Nigeria at 50: In Defence of Hope

Imagine a man just out of work who loses all that’s dear to him in a raging fire: home, possesions, mementos, maybe a child or two. All he has left is his wife, one child and the clothes on their backs. No insurance.

What options are available to such a man?

Well, there’s suicide, for starters. No? Why not? After all, what does he have to live for? His now-decimated family? True, there is that, but wouldn’t his inability to provide for them only make him more depressed? Maybe not. Some, in the face of such tragedy, are able to press on in stubborn hope. Such a hope will necessarily have little in the way of material basis. Yet, without it, there can be no moving forward for our man. (There’s one other option, of course: he could simply plod on drearily, without hope and without dignity, but that’s hardly worth considering.)

So, is Nigeria at fifty worth celebrating? I think so.

Yes, things are bad, very bad. Indeed, to say Nigeria’s a giant of a mess is no exaggeration. Of course, there’s good, too, but there’s a very real sense in which that seems outweighed by the bad. What then? Shall we give up on the only nation we have? Well, do we give up on our families, riddled with flaws as they often are? I think not.

I choose to celebrate Nigeria, not because it’s where I want it to be, or because it’s done all its duty to me, but simply because it’s mine, for good or ill. And I intend to work on the former. Yes, I heartily deplore the mindless celebration that, admittedly, seems largely on order. But I’m equally tired of those who see only the bad and do not offer any help. If you really believe Nigeria is hopeless, then why do you even bother discussing the subject? Please.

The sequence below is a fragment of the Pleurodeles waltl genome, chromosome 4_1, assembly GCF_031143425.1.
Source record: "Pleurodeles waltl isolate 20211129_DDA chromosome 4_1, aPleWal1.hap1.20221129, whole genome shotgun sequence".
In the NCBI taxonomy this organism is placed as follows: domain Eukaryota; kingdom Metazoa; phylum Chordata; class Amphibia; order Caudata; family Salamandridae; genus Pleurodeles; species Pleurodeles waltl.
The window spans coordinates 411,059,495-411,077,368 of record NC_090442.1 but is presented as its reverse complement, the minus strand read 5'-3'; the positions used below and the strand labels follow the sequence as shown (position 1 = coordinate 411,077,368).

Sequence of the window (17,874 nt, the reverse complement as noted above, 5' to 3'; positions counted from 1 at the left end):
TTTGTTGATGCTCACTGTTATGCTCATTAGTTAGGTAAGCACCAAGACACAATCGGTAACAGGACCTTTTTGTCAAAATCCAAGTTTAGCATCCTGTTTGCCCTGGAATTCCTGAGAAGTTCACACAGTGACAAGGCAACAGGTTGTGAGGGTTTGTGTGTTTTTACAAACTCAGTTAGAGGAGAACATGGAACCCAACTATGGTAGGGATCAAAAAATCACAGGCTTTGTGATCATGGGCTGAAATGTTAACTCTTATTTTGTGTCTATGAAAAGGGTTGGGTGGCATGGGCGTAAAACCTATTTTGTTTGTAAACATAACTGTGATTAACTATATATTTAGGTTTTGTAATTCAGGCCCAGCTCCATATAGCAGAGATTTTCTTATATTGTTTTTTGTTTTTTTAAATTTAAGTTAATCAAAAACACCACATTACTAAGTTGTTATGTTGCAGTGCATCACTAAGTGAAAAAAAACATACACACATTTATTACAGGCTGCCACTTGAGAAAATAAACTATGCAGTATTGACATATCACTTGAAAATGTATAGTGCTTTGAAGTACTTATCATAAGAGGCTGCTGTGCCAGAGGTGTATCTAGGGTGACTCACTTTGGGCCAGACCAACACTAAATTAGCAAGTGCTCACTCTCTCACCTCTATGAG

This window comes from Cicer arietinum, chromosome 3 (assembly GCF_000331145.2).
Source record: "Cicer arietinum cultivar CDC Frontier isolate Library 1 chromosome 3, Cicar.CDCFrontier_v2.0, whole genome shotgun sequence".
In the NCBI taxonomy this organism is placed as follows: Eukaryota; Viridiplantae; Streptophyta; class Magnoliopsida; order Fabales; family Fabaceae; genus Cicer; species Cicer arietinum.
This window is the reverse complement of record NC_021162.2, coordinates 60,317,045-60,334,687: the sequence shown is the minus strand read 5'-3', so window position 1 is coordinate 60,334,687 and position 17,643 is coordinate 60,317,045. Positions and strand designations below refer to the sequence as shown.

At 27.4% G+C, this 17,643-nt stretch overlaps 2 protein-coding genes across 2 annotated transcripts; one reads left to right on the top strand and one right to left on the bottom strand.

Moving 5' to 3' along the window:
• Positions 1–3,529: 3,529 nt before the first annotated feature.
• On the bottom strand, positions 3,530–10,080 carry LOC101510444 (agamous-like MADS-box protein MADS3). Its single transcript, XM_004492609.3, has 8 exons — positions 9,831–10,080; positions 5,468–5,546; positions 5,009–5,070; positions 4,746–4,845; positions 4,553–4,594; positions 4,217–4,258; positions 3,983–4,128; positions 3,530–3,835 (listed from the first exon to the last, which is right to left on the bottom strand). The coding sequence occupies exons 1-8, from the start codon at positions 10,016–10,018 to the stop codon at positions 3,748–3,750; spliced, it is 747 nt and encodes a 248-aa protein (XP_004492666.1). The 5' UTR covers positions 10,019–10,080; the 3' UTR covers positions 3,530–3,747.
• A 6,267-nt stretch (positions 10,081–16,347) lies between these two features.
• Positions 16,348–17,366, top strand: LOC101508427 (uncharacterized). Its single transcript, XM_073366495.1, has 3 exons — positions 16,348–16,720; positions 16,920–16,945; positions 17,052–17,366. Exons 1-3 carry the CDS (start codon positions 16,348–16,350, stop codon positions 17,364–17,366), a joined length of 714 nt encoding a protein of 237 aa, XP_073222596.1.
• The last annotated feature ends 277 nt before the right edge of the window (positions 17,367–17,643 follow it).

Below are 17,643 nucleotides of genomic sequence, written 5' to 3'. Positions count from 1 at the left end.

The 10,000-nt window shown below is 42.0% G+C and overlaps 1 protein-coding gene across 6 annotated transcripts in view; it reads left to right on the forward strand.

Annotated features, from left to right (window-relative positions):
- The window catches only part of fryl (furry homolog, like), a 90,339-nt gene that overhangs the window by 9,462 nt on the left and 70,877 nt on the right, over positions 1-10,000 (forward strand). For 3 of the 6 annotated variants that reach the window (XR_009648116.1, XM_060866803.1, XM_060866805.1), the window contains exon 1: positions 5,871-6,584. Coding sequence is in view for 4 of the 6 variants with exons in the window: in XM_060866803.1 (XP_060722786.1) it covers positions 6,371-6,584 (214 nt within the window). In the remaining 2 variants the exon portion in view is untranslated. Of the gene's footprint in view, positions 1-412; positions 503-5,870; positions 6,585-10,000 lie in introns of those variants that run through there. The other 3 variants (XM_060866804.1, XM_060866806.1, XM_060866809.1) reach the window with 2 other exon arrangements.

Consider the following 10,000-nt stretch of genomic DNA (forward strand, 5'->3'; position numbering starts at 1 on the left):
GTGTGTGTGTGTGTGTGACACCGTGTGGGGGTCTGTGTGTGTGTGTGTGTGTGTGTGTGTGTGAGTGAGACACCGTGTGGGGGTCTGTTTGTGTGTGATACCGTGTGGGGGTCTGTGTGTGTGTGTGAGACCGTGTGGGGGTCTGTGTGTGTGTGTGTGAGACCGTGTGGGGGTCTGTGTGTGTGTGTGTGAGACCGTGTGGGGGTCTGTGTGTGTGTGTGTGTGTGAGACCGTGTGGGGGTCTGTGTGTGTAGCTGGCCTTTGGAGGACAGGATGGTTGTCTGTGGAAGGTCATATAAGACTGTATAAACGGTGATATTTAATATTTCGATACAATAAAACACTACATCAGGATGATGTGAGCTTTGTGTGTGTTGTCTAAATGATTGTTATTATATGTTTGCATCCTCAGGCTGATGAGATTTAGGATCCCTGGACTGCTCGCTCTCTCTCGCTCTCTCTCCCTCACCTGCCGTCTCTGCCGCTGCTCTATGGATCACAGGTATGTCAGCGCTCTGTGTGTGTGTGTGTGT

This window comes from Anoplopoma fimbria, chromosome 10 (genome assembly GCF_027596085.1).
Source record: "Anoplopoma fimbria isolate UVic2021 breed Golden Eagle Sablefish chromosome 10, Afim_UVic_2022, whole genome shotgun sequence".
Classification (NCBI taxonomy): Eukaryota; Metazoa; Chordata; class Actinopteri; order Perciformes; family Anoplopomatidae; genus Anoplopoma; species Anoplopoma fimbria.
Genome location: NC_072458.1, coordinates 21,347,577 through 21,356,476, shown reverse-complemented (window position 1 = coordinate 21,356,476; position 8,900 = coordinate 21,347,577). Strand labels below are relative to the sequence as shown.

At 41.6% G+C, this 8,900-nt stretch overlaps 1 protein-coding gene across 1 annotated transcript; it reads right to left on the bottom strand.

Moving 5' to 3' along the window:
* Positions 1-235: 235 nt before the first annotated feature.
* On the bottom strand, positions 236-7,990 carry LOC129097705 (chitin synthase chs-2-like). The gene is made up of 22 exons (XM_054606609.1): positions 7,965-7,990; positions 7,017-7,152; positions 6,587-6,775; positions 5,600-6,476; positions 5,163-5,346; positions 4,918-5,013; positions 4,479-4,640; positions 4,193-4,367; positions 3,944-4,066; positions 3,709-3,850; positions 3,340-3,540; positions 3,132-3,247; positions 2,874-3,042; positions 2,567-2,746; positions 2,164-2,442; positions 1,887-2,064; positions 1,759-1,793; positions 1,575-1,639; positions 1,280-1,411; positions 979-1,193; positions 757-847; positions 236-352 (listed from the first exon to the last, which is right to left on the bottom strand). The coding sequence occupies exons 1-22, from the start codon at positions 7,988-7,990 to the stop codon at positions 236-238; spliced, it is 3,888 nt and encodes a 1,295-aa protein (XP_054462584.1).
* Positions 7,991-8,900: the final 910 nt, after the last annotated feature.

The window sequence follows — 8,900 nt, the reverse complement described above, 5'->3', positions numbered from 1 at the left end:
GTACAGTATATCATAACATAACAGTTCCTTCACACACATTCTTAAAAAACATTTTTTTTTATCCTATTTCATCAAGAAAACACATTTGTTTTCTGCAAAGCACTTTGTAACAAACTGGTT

I believe there’s a place for a sort of reflective celebration, one tempered with thoughtfulness. A celebration driven not by ignorant bliss or simplistic optimism, but by the kind of hope that’s not afraid to look grim reality head on. The kind of hope that makes suicide a non-option for one who has lost it all.

I dare to hope, even if it kills me. And while I hope, and work where I can, I will celebrate.


“As I have begun, so I will go on. We have come now to the very brink, where hope and despair are akin. To waver is to fall.” (Aragorn, in J. R. R. Tolkien’s The Lord of the Rings)


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